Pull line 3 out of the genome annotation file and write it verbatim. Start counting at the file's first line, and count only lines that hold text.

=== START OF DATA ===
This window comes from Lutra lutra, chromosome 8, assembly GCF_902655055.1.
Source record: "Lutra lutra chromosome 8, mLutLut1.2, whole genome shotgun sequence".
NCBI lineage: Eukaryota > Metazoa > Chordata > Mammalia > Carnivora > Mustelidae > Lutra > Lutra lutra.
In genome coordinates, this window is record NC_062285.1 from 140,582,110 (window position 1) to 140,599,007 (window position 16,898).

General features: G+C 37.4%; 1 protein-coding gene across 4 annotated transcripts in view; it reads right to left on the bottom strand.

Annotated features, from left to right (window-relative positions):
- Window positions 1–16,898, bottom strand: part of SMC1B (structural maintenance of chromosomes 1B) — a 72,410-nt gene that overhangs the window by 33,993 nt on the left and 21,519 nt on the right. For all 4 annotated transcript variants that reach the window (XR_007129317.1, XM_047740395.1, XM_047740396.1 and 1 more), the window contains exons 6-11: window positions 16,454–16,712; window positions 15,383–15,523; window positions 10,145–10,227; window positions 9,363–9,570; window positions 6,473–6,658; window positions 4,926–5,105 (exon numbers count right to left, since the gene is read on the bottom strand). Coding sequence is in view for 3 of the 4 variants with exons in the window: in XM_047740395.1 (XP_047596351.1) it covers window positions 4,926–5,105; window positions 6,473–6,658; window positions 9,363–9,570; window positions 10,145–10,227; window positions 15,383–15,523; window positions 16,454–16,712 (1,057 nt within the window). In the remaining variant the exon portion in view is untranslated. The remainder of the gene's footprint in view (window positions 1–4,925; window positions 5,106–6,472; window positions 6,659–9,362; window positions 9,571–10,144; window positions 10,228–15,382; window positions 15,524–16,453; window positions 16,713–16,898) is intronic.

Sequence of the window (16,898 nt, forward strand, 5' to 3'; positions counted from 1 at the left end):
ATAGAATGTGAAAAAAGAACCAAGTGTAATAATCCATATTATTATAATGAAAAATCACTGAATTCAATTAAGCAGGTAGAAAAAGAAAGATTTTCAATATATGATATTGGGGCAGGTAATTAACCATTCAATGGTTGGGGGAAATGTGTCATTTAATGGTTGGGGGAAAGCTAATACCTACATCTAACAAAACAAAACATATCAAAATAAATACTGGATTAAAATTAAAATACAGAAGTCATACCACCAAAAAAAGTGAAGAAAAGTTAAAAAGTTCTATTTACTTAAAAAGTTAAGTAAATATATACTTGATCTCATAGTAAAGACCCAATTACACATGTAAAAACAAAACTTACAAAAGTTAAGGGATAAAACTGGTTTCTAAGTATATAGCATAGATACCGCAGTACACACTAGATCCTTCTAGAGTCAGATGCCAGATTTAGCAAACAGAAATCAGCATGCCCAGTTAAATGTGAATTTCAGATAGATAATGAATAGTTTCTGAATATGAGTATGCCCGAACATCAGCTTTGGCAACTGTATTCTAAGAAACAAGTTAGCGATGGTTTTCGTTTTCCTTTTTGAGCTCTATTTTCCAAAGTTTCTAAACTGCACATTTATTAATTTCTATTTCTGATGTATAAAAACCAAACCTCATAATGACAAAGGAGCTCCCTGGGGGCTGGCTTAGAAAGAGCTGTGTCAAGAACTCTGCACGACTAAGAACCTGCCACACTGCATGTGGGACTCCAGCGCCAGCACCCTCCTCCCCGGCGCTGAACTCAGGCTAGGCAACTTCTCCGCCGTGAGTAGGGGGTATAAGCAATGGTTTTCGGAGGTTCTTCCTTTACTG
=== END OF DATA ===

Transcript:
NCBI lineage: Eukaryota > Metazoa > Chordata > Mammalia > Carnivora > Mustelidae > Lutra > Lutra lutra.